# Belinfante–Rosenfeld stress–energy tensor

In mathematical physics, the BelinfanteRosenfeld tensor is a modification of the energy–momentum tensor that is constructed from the canonical energy–momentum tensor and the spin current so as to be symmetric yet still conserved.

In a classical or quantum local field theory, the generator of Lorentz transformations can be written as an integral

${\displaystyle M_{\mu \nu }=\int \mathrm {d} ^{3}x\,{M^{0}}_{\mu \nu }}$

of a local current

${\displaystyle {M^{\mu }}_{\nu \lambda }=(x_{\nu }{T^{\mu }}_{\lambda }-x_{\lambda }{T^{\mu }}_{\nu })+{S^{\mu }}_{\nu \lambda }.}$

Here ${\displaystyle {T^{\mu }}_{\lambda }}$ is the canonical Noether energy–momentum tensor, and ${\displaystyle {S^{\mu }}_{\nu \lambda }}$ is the contribution of the intrinsic (spin) angular momentum. Local conservation of angular momentum

${\displaystyle \partial _{\mu }{M^{\mu }}_{\nu \lambda }=0\,}$

requires that

${\displaystyle \partial _{\mu }{S^{\mu }}_{\nu \lambda }=T_{\lambda \nu }-T_{\nu \lambda }.}$

Thus a source of spin-current implies a non-symmetric canonical energy–momentum tensor.

The Belinfante–Rosenfeld tensor[1][2] is a modification of the energy momentum tensor

${\displaystyle T_{B}^{\mu \nu }=T^{\mu \nu }+{\frac {1}{2}}\partial _{\lambda }(S^{\mu \nu \lambda }+S^{\nu \mu \lambda }-S^{\lambda \nu \mu })}$

that is constructed from the canonical energy momentum tensor and the spin current ${\displaystyle {S^{\mu }}_{\nu \lambda }}$ so as to be symmetric yet still conserved.

An integration by parts shows that

${\displaystyle M^{\nu \lambda }=\int (x^{\nu }T_{B}^{0\lambda }-x^{\lambda }T_{B}^{0\nu })\,\mathrm {d} ^{3}x,}$

and so a physical interpretation of Belinfante tensor is that it includes the "bound momentum" associated with gradients of the intrinsic angular momentum. In other words, the added term is an analogue of the ${\displaystyle {\mathbf {J} }_{\text{bound}}=\nabla \times {\mathbf {M} }}$ "bound current" associated with a magnetization density ${\displaystyle {\mathbf {M}}}$.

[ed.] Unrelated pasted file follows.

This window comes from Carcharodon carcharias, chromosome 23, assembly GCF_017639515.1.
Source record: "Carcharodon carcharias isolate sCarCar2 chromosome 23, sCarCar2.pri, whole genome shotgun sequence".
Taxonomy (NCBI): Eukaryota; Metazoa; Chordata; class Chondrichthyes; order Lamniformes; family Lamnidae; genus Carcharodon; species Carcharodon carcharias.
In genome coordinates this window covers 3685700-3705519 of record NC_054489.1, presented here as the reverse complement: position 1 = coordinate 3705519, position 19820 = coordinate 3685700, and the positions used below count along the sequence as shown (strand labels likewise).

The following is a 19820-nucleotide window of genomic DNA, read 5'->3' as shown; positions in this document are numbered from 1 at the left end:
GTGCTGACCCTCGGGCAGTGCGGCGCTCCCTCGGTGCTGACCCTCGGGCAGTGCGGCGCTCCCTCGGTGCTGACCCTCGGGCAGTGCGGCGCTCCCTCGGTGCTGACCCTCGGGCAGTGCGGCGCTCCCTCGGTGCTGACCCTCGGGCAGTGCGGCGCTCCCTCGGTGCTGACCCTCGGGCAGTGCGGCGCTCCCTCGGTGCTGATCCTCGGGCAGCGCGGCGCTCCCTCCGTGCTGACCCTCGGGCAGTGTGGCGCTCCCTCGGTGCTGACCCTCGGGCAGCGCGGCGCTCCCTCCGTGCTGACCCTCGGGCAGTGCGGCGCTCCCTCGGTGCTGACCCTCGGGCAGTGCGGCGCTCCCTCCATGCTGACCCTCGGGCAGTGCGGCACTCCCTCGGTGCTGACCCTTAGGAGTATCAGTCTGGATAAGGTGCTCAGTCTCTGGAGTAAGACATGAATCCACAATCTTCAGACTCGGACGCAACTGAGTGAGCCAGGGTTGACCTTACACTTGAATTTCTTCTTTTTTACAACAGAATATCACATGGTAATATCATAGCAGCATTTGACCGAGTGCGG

The curious combination of spin-current components required to make ${\displaystyle T_{B}^{\mu \nu }}$ symmetric and yet still conserved seems totally ad hoc, but it was shown by both Rosenfeld and Belinfante that the modified tensor is precisely the symmetric Hilbert energy–momentum tensor that acts as the source of gravity in general relativity. Just as it is the sum of the bound and free currents that acts as a source of the magnetic field, it is the sum of the bound and free energy–momentum that acts as a source of gravity.

## Belinfante-Rosenfeld and the Hilbert energy-momentum tensor

The Hilbert energy-momentum tensor ${\displaystyle T_{\mu \nu }}$ is defined by the variation of the action functional ${\displaystyle S_{\rm {eff}}}$ with respect to the metric as

${\displaystyle \delta S_{\rm {eff}}={\frac {1}{2}}\int d^{n}x{\sqrt {g}}\,T_{\mu \nu }\,\delta g^{\mu \nu },}$

or equivalently as

${\displaystyle \delta S_{\rm {eff}}=-{\frac {1}{2}}\int d^{n}x{\sqrt {g}}\,T^{\mu \nu }\,\delta g_{\mu \nu }.}$

(The minus sign in the second equation arises because ${\displaystyle \delta g^{\mu \nu }=-g^{\mu \sigma }\delta g_{\sigma \tau }g^{\tau \nu }}$.)

We may also define an energy-momentum tensor ${\displaystyle T_{cb}}$ by varying a Minkowski-orthonormal vierbein ${\displaystyle {\bf {e}}_{a}}$ to get

${\displaystyle \delta S_{\rm {eff}}=\int d^{n}x{\sqrt {g}}\left({\frac {\delta S}{\delta e_{a}^{\mu }}}\right)\delta e_{a}^{\mu }\equiv \int d^{n}x{\sqrt {g}}\left(T_{cb}\eta ^{ca}e_{\mu }^{*b}\right)\delta e_{a}^{\mu }.}$

Here ${\displaystyle \eta _{ab}={\bf {e}}_{a}\cdot {\bf {e}}_{b}}$ is the Minkowski metric for the orthonormal vierbein frame, and ${\displaystyle {\bf {e}}^{*b}}$ are the covectors dual to the vierbeins.

With the vierbein variation there is no immediately obvious reason for ${\displaystyle T_{cb}}$ to be symmetric. However, the action functional ${\displaystyle S_{\rm {eff}}({\bf {e}}_{a})}$ should be invariant under an infinitesimal local Lorentz transformation ${\displaystyle \delta e_{a}^{\mu }=e_{b}^{\mu }{\theta ^{b}}_{a}(x)}$, ${\displaystyle \theta ^{ab}=-\theta ^{ba}}$, and so

${\displaystyle \delta S_{\rm {eff}}=\int d^{n}x{\sqrt {g}}\,T_{cb}\,\eta ^{ca}e_{\mu }^{*b}e_{d}^{\mu }{\theta ^{d}}_{a}=\int d^{n}x{\sqrt {g}}\,T_{cb}\,\eta ^{ca}{\theta ^{b}}_{a}=\int d^{n}x{\sqrt {g}}\,T_{cb}\,\theta ^{bc}(x),}$

should be zero. As ${\displaystyle \theta ^{bc}(x)}$ is an arbitrary position-dependent skew symmetric matrix, we see that local Lorentz and rotation invariance both requires and implies that ${\displaystyle T_{bc}=T_{cb}}$.

Once we know that ${\displaystyle T_{ab}}$ is symmetric, it is easy to show that ${\displaystyle T_{ab}=e_{a}^{\mu }e_{b}^{\nu }T_{\mu \nu }}$, and so the vierbein-variation energy-momentum tensor is equivalent to the metric-variation Hilbert tensor.

We can now understand the origin of the Belinfante-Rosefeld modification of the Noether canonical energy momentum tensor. Take the action to be ${\displaystyle S_{\rm {eff}}({\bf {e}}_{a},{\omega }_{\mu }^{ab})}$ where ${\displaystyle {\omega }_{\mu }^{ab}}$ is the spin connection that is determined by ${\displaystyle {\bf {e}}_{a}}$ via the condition of being metric compatible and torsion free. The spin current ${\displaystyle {S^{\mu }}_{ab}}$ is then definied by the variation